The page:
- Northern California
- Colorado Rockies
- 1 Week in Quebec
- Southeast Coast
- Graduates' XC Trip
- NH Backpacking
- Martha's Vineyard
- Yosemite & Nevada
- Southern Alaska
- Colorado & Utah
- Canadian Maritimes
- Best of Utah
- Southern Loop
- Pacific Northwest
- Midwest & Rockies
- Los Angeles to NYC
- East Coast Trips
- RV Rentals
Revised on Friday, February 8, 2008 by Herb
Inflatable Boat, Outboard Motor and Gas transport Modifications
If I wasn't touring the country via motorhome, I would be cruising the world in a sailboat. As such, the ability to take a small craft to get on the water with us on our journeys was a high priority from the start.
The choice of watercraft was fairly simple. We already owned a venerable 1984 Avon Redshank along with a 6 hp Johnson outboard motor, and Northwest River Supplies rowing frame complete with 8' Carlyle oars. (The raft is fantastic - is was a little pricey $1200 in 1984, but is constructed of a sandwich of Hypalon, and looks as good now, as it did 20 years ago)
This was the only craft that I could think of that would allow a family of 4 to go river rafting in (Class II and maybe III tops please) - as well as go power boating on Lake Powell, Saint Mary's Lake, Lake Superior (Pictured Rocks) - at a rather sedate, but comfortable 4mph.
Alternatives that might be considered for a couple would include a folding Klepper or Feathercraft Kayak - or maybe a rigid kayak if a viable roof rack could be designed.
However, since we already had the boat, motor, and rowing frame - the challenge became one of how to transport all the required gear in the Lazy Daze in a secure and safe manner.
Avon Redshank Raft Storage
The raft itself is weighs about 80 pounds and fits in it's storage bag of about 34" round by 48" tall. This goes at the foot of the overcab kids bed. It's a bit of a grunt to hoist it into position, but it doesn't move much once it's there.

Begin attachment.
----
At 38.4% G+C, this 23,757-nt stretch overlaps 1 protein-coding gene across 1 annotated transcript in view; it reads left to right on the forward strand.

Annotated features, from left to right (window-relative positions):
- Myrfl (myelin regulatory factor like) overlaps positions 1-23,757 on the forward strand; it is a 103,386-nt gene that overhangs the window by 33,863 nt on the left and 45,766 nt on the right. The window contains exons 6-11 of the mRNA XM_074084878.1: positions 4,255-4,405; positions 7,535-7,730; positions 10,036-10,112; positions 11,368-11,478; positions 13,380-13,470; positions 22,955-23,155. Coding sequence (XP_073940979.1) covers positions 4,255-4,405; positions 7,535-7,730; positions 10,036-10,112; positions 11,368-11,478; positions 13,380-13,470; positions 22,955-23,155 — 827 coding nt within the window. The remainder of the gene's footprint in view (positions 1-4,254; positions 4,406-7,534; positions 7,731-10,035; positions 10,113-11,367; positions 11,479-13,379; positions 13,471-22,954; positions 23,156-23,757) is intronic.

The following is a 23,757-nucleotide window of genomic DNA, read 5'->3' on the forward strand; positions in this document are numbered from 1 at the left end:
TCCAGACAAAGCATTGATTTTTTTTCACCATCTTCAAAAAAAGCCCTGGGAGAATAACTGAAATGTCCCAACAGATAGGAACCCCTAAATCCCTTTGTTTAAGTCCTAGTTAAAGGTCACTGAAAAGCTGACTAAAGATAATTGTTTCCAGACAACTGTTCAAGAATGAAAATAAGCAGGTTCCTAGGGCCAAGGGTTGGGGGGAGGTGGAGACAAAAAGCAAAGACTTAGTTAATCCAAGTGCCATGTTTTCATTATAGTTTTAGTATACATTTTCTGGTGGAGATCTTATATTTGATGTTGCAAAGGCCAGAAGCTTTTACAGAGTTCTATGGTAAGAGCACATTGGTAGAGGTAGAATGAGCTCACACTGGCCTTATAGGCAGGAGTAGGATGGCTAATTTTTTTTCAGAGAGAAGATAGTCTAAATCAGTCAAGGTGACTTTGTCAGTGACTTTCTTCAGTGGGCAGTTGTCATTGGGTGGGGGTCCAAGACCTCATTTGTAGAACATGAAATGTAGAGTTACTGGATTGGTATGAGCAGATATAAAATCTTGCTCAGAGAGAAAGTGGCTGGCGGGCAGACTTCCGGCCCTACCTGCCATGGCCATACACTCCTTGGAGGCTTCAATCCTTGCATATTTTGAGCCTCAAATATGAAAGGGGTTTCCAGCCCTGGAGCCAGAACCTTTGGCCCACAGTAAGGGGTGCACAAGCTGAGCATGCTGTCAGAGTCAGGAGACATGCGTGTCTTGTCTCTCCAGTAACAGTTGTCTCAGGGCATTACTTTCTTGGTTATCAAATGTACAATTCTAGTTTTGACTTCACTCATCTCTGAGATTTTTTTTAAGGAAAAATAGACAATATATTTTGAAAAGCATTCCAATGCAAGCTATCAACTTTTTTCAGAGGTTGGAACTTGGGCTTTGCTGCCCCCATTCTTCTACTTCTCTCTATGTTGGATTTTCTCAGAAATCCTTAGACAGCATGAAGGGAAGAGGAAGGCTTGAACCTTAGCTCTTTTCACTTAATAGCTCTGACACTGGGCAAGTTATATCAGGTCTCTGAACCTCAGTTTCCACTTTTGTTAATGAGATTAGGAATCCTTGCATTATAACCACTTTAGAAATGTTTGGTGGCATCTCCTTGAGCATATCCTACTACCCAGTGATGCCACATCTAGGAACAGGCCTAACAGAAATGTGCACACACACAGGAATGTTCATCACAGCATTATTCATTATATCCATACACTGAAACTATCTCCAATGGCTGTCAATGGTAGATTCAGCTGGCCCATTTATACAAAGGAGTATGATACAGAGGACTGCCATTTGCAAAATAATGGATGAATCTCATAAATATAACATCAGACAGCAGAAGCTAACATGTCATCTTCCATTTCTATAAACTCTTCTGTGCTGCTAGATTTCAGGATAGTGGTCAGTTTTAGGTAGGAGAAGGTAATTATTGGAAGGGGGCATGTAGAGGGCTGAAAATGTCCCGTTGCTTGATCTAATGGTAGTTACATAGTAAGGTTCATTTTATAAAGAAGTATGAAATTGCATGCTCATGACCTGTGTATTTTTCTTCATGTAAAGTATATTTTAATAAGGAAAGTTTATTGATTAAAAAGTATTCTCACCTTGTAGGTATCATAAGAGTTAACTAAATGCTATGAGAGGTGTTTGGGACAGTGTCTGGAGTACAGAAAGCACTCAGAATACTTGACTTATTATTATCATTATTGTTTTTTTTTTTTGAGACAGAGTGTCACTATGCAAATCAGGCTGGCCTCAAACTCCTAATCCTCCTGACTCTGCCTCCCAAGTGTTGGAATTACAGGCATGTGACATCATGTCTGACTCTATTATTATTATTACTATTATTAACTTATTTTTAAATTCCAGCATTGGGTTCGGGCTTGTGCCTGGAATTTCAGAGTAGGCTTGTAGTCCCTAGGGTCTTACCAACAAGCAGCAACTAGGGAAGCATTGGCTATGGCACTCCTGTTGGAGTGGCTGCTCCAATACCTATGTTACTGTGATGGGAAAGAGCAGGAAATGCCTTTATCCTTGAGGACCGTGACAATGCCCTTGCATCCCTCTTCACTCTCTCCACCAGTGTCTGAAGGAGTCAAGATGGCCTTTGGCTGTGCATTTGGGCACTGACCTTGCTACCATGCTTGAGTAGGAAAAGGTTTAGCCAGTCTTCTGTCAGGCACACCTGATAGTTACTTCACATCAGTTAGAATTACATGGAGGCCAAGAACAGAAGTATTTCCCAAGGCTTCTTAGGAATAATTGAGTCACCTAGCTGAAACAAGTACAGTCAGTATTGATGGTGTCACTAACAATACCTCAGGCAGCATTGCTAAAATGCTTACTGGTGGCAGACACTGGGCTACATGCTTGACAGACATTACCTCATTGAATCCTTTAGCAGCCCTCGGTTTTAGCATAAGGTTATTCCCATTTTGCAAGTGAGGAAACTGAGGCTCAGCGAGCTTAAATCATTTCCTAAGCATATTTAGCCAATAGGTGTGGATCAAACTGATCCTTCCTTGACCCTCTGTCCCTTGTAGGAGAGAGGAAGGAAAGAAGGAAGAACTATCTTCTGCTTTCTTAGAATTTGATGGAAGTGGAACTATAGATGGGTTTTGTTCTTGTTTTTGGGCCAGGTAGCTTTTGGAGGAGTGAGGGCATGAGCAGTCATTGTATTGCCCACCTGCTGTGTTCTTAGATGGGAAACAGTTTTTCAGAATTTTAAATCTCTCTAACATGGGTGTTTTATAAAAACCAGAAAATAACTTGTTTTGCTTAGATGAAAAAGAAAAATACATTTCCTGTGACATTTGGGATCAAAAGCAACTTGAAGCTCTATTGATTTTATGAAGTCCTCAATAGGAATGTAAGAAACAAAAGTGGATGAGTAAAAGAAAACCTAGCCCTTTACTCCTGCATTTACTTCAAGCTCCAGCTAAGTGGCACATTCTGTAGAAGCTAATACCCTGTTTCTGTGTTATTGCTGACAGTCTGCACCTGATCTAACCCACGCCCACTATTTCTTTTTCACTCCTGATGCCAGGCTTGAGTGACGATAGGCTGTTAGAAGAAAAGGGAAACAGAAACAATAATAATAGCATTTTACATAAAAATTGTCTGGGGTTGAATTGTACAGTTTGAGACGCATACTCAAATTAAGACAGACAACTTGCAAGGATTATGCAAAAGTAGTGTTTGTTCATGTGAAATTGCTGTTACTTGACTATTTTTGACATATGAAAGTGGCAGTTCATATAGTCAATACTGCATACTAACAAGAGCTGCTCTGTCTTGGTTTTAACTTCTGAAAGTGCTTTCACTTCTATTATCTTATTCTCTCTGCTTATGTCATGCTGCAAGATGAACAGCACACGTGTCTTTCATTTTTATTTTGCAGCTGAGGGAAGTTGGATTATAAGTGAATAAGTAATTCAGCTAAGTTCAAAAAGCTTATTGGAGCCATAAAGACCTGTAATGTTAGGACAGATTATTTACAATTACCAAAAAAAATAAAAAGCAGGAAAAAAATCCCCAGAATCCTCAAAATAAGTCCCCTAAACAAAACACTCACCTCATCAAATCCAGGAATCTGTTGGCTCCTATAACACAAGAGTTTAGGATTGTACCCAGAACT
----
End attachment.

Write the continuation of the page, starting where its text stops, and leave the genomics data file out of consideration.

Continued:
The floorboard for use with the motor was hinged so that its 24" by 6' dimensions would tuck neatly behind the drivers seat in the right side of the refrigerator.
The rowing frame and oars break down into components which are stored in the left rear storage compartment.
The biggest challenge was finding transport for the 6hp, 65# motor, and 3 gallon gas tank.
3 Gallon Tempo Gas Tank Storage
I didn't want to store this in the rig, since it's probably illegal, and I didn't want any gas vapors in the coach. I wound up constructing an 11x12x48" box out of ¾" plywood. The gas tank just fit inside the box - and the box was mounted under the rig, bolted onto the struts that support the rear of the rig.
The box was constructed with great strength. I used angle iron on all inside corners, and bolted it together and used construction adhesive on all joints. The entire box got several coats of oil based primer. Then the interior was painted white, and the exterior black.
When mounted correctly, the box will never bottom out - i.e. the rear guards will hit bottom if you go over too steep an incline. I added some vent holes and a hinged door and hasp for a lock. The gas tank along with the gas hose, oil, plugs, anchor, and other boat gear fits nicely inside. With over 60k miles, it is still as solid as new.
6 hp Johnson Outboard Storage
This was a little more challenging. It weighs close to 60#, and has an awkward weight distribution. I rejected the concept of trying to heft it to the top of the rig via an external backpack frame but only after I had nearly herniated a disc trying to make the first step on the ladder. (This was not going to work,, and I was probably not going to get more athletic with additional years.)
The final solution, and one that has proven it's success with over 60k incident free miles of travel is that of a angle bracket that is mounted to the rear bumper and ladder shown in the photo to the left. It supports probably 90% of the motors weight on the bumper, with only a little bit possibly pulling on the ladder. It is fairly easy to mount the motor by screwing it onto an artificial transom, and it still allows us to use the Yakima bike rack to carry 4 mountain bikes.
BIC Lambada Windsurfer Carrier
An extra benefit of the motor mount was that it can do double duty as a carrier for our Bic Lambada windsurfer. The windsurfer is carried in a sling made of 1" nylon climbers webbing, and then strapped to the carrier and ladder with bolt on windsurfer carrier straps from Thule. Unfortunately, our windsurfer is of the older style and is almost 12' tall. This would still clear anything on the highway, but the exposed 3 square feet of surface area at 70mph highway speeds would probably stress the ladder more than I would like. As such, we limit our transport of the wind surfer to the fewer than 50 mph speeds that we use on the island.